Experts from Dechert, Ropes & Gray, Wiggin and The University of Law share their tips for TC hunters
With the clock ticking down to firms’ summer training contract application deadlines, we gathered together lawyers and other experts from Dechert, Ropes & Gray, Wiggin and The University of Law (ULaw) for an evening of advice in a Question Time-style discussion chaired by Legal Cheek editor Tom Connelly.
With the speakers boasting various specialisms — including competition law, litigation, employment, media law and graduate recruitment — the session gave wide-ranging insights into life in law and how to make it through the door.
Asking the questions were an audience of 130 students. They elicited some memorable responses during a lively evening at ULaw’s London Bloomsbury campus as part of the university’s Secrets to Success events series.
Charlotte Brunsdon, associate at Ropes & Gray: ‘Be prepared for complexity but don’t undervalue the basics’
Working in the antitrust team at Ropes & Gray sees Charlotte Brunsdon frequently tasked with “becoming an expert about a completely new industry”. Recently Brunsdon has advised clients on matters in sectors as diverse as swimming pools and air freight, while she regularly advises across the technology industry as it increasingly finds itself in regulators’ crosshairs. And as she climbs the career ladder, which began with a training contract and stint as a junior associate at a magic circle firm before she made the move to Ropes & Gray in 2016, the level of complexity keeps increasing.
But Brunsdon urged the audience at Secrets to Success London not to undervalue the more admin-focused tasks that are also an important part of being a junior solicitor. “When you are in a meeting with clients and you are the one who has indexed the documents, meaning you are the only one in the room who knows where anything is, that’s an important position to be in — and you can really seize on that and make the most of knowing exactly what is going on,” she said.
Gemma Baker, graduate recruitment manager at Dechert: ‘Don’t be boring’
Over her nearly 20 years as a graduate recruiter, Dechert’s Gemma Baker has kept observing the same mistake: candidates churning out generic responses that fail to show their genuine interest in the intersection between business and the law. Baker believes the main cause of this is students applying to too many firms in the misguided belief that they are boosting their chances when instead they “should focus on making 8-12 really strong, carefully researched applications”.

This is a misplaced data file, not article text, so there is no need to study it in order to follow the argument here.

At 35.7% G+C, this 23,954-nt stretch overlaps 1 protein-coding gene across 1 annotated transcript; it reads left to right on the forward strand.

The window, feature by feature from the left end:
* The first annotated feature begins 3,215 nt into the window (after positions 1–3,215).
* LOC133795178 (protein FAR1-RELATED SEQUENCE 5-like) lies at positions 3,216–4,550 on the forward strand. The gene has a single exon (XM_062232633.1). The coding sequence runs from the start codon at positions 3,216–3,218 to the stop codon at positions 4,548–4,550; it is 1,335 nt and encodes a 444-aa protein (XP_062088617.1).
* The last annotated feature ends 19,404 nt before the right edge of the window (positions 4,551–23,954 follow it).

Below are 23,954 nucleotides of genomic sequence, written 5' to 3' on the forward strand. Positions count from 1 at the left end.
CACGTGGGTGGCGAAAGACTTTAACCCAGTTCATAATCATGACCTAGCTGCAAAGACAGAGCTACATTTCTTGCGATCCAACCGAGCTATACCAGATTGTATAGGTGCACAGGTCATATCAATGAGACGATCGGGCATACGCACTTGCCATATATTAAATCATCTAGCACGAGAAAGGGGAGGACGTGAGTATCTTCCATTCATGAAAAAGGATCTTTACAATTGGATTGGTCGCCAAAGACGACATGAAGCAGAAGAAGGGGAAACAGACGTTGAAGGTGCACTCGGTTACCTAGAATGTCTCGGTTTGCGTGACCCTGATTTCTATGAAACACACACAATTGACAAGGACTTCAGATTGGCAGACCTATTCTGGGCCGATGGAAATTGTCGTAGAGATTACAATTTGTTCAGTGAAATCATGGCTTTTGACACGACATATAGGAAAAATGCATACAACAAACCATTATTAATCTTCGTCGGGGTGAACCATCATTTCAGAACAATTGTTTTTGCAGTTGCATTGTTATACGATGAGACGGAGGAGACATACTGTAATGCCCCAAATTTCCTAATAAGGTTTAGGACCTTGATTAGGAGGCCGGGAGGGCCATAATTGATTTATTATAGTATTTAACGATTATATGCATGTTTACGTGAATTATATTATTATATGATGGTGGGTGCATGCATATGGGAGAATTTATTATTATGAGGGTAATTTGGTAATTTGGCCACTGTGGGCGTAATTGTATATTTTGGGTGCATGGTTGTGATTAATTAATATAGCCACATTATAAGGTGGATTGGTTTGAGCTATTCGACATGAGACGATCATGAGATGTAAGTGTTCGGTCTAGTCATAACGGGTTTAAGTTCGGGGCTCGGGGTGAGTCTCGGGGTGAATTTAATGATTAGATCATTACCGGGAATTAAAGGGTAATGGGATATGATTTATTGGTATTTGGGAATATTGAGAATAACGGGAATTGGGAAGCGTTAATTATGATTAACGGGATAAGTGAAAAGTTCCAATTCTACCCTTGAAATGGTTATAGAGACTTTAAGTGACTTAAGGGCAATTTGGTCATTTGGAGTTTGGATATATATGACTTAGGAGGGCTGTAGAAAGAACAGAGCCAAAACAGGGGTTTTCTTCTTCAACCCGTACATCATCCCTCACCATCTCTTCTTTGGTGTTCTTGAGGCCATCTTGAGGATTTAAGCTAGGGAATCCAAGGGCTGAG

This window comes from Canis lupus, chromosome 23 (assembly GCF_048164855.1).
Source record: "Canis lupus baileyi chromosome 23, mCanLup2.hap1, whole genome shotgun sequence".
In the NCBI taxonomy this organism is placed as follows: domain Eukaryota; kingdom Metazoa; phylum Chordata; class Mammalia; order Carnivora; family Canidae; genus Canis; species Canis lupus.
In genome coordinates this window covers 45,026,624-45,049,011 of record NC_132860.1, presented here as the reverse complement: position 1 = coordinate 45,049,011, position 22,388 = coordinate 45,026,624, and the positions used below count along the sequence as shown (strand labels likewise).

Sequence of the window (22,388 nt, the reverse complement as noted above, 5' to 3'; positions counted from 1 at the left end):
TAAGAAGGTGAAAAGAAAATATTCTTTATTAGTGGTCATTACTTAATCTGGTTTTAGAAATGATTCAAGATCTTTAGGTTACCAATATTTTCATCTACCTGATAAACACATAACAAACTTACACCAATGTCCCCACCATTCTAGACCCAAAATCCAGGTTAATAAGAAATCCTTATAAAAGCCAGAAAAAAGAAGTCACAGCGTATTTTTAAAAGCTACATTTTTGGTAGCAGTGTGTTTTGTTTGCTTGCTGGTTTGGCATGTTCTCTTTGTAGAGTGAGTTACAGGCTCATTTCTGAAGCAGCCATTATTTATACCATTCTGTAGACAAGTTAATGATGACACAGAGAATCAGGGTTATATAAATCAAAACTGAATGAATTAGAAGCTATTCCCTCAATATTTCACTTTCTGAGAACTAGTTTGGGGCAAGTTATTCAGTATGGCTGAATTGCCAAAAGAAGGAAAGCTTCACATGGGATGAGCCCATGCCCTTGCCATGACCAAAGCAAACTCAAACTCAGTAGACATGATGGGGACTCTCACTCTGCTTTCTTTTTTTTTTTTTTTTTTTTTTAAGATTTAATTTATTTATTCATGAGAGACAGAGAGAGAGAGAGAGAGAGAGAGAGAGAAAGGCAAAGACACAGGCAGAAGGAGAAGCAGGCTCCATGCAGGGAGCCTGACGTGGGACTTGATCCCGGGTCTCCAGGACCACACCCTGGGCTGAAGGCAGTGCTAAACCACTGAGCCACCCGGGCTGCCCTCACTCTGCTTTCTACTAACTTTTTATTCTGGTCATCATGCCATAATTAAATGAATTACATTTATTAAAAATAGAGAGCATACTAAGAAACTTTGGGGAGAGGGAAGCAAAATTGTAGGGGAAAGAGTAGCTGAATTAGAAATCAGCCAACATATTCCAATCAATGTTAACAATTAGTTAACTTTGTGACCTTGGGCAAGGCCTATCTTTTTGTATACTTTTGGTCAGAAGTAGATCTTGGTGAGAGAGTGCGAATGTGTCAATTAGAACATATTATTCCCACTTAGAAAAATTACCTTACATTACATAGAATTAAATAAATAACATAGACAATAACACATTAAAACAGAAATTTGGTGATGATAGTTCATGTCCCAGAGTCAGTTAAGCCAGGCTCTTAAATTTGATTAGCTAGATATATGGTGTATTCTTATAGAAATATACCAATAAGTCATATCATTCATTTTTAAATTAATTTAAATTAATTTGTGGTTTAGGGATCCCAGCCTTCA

Similarly, Baker urges candidates to aim for authenticity in how they handle themselves during vacation schemes. “At some firms, where there are pockets of very posh people, there can be a pressure on students to pretend to be someone they are not. This immediately puts them at a disadvantage as it is vital to find a firm where you as an individual are welcomed, can thrive, can be your authentic self and will be supported.”
Sonali Sullivan-Mackenna, an associate at Dechert who joined Baker on the panel, recalled how she had learnt these lessons while making applications. “Getting over rejections is tough, but building resilience sets you up well for practice, and you learn from the process to eventually get where you want to be,” she said.
Claire Livingstone, senior associate at Wiggin: ‘Find a firm that fits and then master your art’
Having always wanted to be a journalist or a lawyer, media law was the perfect choice for Claire Livingstone and securing a training contract at one of the UK’s leading firms in this field was a dream come true. Livingstone describes herself as a “Wiggin lifer” and is determined to make partner at the firm. At Secrets to Success she spoke about “the gratification of slowly getting better at the job” — something which can be “hard at first as it can feel intimidating when you are surrounded by so many intelligent people who are very good at what they do”. But over time the senior associate who specialises in music and digital media law has felt her confidence grow. “You get to that point when you come off a difficult call and think to yourself ‘I understand all the issues, I know what they mean, I’m fully on top of this’ and that feels great,” she said.
Reaching this point, she adds, is as much about understanding the wider commercial context of the matters you are advising on as having mastery of the law itself. “Clients just want commercial advice: ‘Can I do this — yes or no?’”
Sandie Gaines, dean of ULaw’s Bloomsbury campus: ‘Getting a training contract now takes more than a single application’
When she started her career 25 years ago, Sandie Gaines made a single application for a training contract after having worked at a firm during summer holidays. She was then offered and accepted a training contract. It was a far easier process than most students experience today. But looking back Gaines wonders if it might not have been beneficial for her to sample different practice areas and different types of firms via vacation schemes and employability exercises. As it happened she got lucky, specialising in employment law — a field “which kept me entertained for many years” before a move into academia.
Lawyers must be business savvy if they are to solve their clients' problems. Dean of The University of Law's London Bloomsbury campus and former employment lawyer, Sandie Gaines, explains why
Posted by Legal Cheek on Friday, 28 June 2019
Today, with tough competition for training contract places, Gaines advises students not only to spend time on beefing up their employability, but to show discipline when presented with the opportunities that follow. In particular, they should “focus on being professional at all times”. It’s not uncommon for students to blow it on the final night of a vac scheme thinking incorrectly that they are already over the finish line, Gaines notes.